Thursday, February 24, 2011

NY Times reporter taking liberties with an anecdote?

 Here's a colorful anecdote that I find highly implausible.  Jo Craven McGinty last week in the NYT...

Most gun owners interviewed said they had never drawn their weapons in self-defense. But John A. Catsimatidis, the owner of the Red Apple Group and Gristedes supermarket chain, recalled a chilling episode from the mid-1980s, when he intercepted a robber fleeing one of his stores in the Bronx.
“The first guy comes out with a sawed-off shotgun, goes right by me and says, ‘Be cool, man,’ ” said Mr. Catsimatidis, who has owned a gun for at least 35 years. “The second guy comes out with a sawed-off shotgun, goes by me and says, ‘Be cool, man.’ The third guy comes out with a sawed-off shotgun, and I intertwine my arm into his arm, and I put my gun to his head, and I say, ‘Drop your gun, or I’ll blow your head off.’ ”
When the police arrived, they arrested the man, and examined Mr. Catsimatidis’s weapon — a Walther PPK/S 9-millimeter pistol.
“The sergeant says to me, ‘You couldn’t have shot the guy anyway: your safety is still on,’ ” Mr. Catsimatidis recalled. “The sweat started dripping off my head.
“I’m not going to do anything stupid like that again."
She's using the story to demonstrate that defensive gun use by civilians is, well, stupid.  It's the Times and we expect that bias.  But does the story make sense as told?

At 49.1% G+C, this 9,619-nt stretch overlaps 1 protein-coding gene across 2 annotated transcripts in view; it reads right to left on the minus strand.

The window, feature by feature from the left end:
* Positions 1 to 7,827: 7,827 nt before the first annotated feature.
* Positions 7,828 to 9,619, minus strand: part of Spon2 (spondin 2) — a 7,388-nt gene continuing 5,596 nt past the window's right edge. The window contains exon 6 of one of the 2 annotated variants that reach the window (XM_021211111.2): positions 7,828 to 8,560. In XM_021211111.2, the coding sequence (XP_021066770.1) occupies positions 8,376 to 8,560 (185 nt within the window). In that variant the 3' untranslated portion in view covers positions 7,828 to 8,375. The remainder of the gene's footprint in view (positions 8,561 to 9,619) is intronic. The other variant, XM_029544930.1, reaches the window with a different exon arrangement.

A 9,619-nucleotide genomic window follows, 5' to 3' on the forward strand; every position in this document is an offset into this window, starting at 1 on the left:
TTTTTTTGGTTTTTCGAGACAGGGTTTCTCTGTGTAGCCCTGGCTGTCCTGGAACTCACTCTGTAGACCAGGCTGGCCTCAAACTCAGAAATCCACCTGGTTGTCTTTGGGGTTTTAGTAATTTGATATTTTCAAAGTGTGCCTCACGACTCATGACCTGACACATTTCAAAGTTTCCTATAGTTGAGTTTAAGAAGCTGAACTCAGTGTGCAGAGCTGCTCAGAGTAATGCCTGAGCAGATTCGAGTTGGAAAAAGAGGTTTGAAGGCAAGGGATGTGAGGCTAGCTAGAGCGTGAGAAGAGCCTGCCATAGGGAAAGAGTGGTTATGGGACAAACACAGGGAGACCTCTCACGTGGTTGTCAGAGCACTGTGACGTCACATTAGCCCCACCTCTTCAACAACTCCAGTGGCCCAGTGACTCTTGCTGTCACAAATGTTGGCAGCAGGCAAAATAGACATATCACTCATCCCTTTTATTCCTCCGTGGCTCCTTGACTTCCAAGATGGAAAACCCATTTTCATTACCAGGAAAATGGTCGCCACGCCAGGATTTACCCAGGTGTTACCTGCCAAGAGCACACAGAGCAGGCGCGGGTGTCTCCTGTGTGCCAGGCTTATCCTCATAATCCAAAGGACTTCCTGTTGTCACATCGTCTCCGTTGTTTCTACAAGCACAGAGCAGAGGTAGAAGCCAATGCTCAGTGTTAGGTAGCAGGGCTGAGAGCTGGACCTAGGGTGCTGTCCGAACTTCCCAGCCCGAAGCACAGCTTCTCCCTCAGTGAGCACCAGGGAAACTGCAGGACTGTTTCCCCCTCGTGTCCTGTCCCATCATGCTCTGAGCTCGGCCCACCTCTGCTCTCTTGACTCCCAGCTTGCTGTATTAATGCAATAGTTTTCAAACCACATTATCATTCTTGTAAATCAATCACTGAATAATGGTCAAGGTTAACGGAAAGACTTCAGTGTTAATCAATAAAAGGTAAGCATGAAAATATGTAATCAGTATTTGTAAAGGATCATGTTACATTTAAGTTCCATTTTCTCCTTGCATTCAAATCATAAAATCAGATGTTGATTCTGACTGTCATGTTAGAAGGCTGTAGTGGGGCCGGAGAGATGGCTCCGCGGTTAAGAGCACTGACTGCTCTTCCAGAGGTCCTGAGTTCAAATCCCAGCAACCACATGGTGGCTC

The setup sounds like a movie.  He lets the first shotgun-wielding robber flee, then lets the second one (carrying the same gun and uttering the same line... hmmmm) flee, then he finally summons the courage to pull out his little PPK, does some ninja arm interlock, and holds the shotgun-wielding third robber at bay until the police come?  Where were the other two robbers at this point?  Why didn't they help their buddy?  Did the third robber really just give up and stand there, waiting to be arrested?  I don't buy it. 

That's the least of it.  The cops finally show up, and examine the pistol.  How did the cop know if he had the thumb safety engaged or disengaged during the encounter?  Did Catsimatidis just hand the cop the gun, action closed, safety disengaged?  Had he reholstered it and re-engaged the safety?  How did he know the owner didn't engage the safety when when the police arrived?

We don't get those answers in the article.  Instead we get Sean Connery as the grizzled old British Special Forces agent New York cop, and Nicholas Cage as the naive, bumbling science nerd grocery store owner.  "You won't shoot me.  Besides, your safety's on."  It sounds made up.

Let's dig deeper.  Who is this John Catsimatidis? Some humble small business owner?  Nope, turns out he's a big-shot billionaire in NYC.  Not only that, but also a buddy of... wait for it... Mayor Michael Bloomberg.  From his Wikipedia page: He has made donations to Democratic Party and Republican Party campaigns,[16] and helped run a fund-raiser in 2006 with New York City Mayor Bloomberg for Joseph Lieberman.

To sum it up, we have a virulently anti-gun newspaper using an old, hard to substantiate anectode told by a billionaire friend of the most rabid anti-gun mayor in the country, to make the point that "Yeah, only the elite in NYC get gun permits, but it's for their own good."

This whole thing stinks.

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